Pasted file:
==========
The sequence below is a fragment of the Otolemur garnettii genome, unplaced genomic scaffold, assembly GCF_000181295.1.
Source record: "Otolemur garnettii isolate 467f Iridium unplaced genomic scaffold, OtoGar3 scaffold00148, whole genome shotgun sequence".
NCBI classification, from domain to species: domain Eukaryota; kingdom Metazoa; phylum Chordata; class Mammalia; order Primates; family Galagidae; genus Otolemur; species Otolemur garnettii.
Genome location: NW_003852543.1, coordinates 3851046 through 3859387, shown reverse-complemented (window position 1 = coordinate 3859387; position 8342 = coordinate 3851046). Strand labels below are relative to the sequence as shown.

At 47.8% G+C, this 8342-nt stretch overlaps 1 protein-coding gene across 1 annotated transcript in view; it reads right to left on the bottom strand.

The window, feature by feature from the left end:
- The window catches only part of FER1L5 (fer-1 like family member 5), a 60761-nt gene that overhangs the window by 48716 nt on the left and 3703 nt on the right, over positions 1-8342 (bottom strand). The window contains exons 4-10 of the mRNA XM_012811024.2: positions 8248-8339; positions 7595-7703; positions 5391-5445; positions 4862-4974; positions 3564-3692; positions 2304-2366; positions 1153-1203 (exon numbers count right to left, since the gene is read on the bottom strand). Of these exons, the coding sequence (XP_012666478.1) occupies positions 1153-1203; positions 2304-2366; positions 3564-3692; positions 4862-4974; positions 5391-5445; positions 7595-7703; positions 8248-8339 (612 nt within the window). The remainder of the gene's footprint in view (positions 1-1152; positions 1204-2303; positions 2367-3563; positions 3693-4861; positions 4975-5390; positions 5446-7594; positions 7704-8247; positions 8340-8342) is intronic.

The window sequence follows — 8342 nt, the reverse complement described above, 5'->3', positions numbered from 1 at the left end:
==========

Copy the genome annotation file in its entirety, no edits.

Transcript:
The sequence below is a fragment of the Otolemur garnettii genome, unplaced genomic scaffold, assembly GCF_000181295.1.
Source record: "Otolemur garnettii isolate 467f Iridium unplaced genomic scaffold, OtoGar3 scaffold00148, whole genome shotgun sequence".
NCBI classification, from domain to species: domain Eukaryota; kingdom Metazoa; phylum Chordata; class Mammalia; order Primates; family Galagidae; genus Otolemur; species Otolemur garnettii.
Genome location: NW_003852543.1, coordinates 3851046 through 3859387, shown reverse-complemented (window position 1 = coordinate 3859387; position 8342 = coordinate 3851046). Strand labels below are relative to the sequence as shown.

At 47.8% G+C, this 8342-nt stretch overlaps 1 protein-coding gene across 1 annotated transcript in view; it reads right to left on the bottom strand.

The window, feature by feature from the left end:
- The window catches only part of FER1L5 (fer-1 like family member 5), a 60761-nt gene that overhangs the window by 48716 nt on the left and 3703 nt on the right, over positions 1-8342 (bottom strand). The window contains exons 4-10 of the mRNA XM_012811024.2: positions 8248-8339; positions 7595-7703; positions 5391-5445; positions 4862-4974; positions 3564-3692; positions 2304-2366; positions 1153-1203 (exon numbers count right to left, since the gene is read on the bottom strand). Of these exons, the coding sequence (XP_012666478.1) occupies positions 1153-1203; positions 2304-2366; positions 3564-3692; positions 4862-4974; positions 5391-5445; positions 7595-7703; positions 8248-8339 (612 nt within the window). The remainder of the gene's footprint in view (positions 1-1152; positions 1204-2303; positions 2367-3563; positions 3693-4861; positions 4975-5390; positions 5446-7594; positions 7704-8247; positions 8340-8342) is intronic.

The window sequence follows — 8342 nt, the reverse complement described above, 5'->3', positions numbered from 1 at the left end: